A group of 58 companies sent a letter to Congress requesting that the FDA implements a “risk based” framework for deciding when and how health IT companies should be regulated.
The group argues that current FDA framework is outdated, causing a lot of uncertainty in the marketplace.In April, the Obama administration sent a document called the FDASIA Health IT Report to Congress, and the tech companies are now looking to have those recommendations codified into law before the end of the current Congressional session.
The group argues that current FDA framework is outdated, causing a lot of uncertainty in the marketplace. “We are concerned that there is significant confusion in the market about what technologies may be regulated, by which agencies, and to what standards,” the letter reads. “This uncertainty creates barriers to the development of promising technologies that can help clinicians access more evidence-based medicine, provide patient populations with specific needs more individualized care, and generate better patient-caregiver-provider engagement.”
The idea is to divide various digital solutions into three categories, each with different risk levels, and appropriate regulatory approach. The first group would include technologies that present little risk to patients; the second group consists of diagnostic or solutions that present some other significant potential risk to patients, and these should require close FDA oversight. Finally, the third category would encompass the remainder of health IT that may pose some risk, and should be subject to risk-based oversight that uses consensus standards and private certification bodies to verify that these technologies function safely and well.
“There is broad consensus on the need for a risk-based framework for health IT,” the letter reads. “Members of Congress on a bipartisan, bicameral basis, along with other government officials, including the FDA, together with industry, care providers, patient advocates, and other healthcare stakeholders have agreed publicly on the core components of appropriate regulation of health IT.”
The idea is to divide various digital solutions into three categories, each with different risk levels, and appropriate regulatory approach.However, the federal agencies did not make recommendations in April, and have instead floated a draft of recommendations for comment. One of those comments is against dividing health technologies into three neat categories, arguing that health IT is being woven together in a very complex web of software, and it is “utterly impossible to divide that into three discrete groups.” Instead, they propose a regulatory strategy that acknowledges the network, and the fact that software and hardware is all becoming interconnected.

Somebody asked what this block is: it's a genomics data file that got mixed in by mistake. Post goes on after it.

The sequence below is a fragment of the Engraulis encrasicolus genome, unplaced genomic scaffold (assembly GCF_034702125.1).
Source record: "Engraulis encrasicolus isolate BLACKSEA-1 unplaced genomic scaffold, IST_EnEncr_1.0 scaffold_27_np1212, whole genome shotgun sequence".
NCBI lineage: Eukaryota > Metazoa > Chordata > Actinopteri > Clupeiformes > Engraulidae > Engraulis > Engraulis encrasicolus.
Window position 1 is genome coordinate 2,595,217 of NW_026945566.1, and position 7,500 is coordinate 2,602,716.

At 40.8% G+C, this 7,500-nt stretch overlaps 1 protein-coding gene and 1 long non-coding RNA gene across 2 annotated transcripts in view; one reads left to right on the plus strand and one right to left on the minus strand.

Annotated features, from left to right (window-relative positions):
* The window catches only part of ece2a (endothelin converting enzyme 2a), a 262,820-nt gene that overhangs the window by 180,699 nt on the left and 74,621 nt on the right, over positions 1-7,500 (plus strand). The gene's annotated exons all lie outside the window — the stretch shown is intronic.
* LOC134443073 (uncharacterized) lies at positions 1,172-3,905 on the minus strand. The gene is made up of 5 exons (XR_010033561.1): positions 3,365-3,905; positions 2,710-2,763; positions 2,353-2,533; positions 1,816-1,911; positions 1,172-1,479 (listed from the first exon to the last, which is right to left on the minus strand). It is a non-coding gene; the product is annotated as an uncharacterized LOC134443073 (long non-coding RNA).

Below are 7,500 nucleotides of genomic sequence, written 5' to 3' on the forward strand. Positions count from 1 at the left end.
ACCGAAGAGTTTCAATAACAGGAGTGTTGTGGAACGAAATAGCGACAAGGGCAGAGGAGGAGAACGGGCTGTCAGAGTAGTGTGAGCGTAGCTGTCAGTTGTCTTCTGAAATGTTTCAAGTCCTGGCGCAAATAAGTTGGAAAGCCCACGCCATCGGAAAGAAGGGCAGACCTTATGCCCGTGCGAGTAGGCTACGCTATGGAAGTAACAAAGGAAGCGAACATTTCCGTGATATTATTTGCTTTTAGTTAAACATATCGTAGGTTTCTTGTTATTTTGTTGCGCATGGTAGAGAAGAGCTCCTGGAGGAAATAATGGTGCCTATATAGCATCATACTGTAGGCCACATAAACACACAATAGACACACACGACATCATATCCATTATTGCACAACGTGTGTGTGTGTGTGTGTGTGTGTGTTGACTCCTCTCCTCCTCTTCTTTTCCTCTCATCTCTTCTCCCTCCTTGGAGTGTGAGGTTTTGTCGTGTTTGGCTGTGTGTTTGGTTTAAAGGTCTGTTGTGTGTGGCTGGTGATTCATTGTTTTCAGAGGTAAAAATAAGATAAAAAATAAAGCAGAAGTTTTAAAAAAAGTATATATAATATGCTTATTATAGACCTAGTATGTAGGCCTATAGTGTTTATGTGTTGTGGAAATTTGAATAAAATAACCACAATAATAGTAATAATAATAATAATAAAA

Few another points of confusions include the difference between wellness and disease, the scope of medical device accessories, and the portion of clinical decision support software the agency regulates.
These and other answers are still expected to be answered and eventually integrated into a law. In the meantime, here’s the full list of companies that signed a letter to the Congress:
Alliance for Aging Research
American Association of Diabetes Educators
Brain Injury Association of America
Center for Data Innovation
Health IT Now
Ingenious Med, Inc.
Institute for eHealth Policy
International Essential Tremor Foundation
LGBT Tech Partnership
National Alliance on Mental Illness
National Association of Manufacturers
National Council for Behavioral Health
National Retail Federation
NTCA-The Rural Broadband Association
Parent Project Muscular Dystrophy
Pediatric Hydrocephalus Foundation
Pharmacy HIT Collaborative
Sarcoma Foundation of America
The Latino Coalition
Trice Imaging, Inc.
U.S. Chamber of Commerce
UltraLinq Healthcare Solutions Inc.
United Spinal Association
US Oncology Network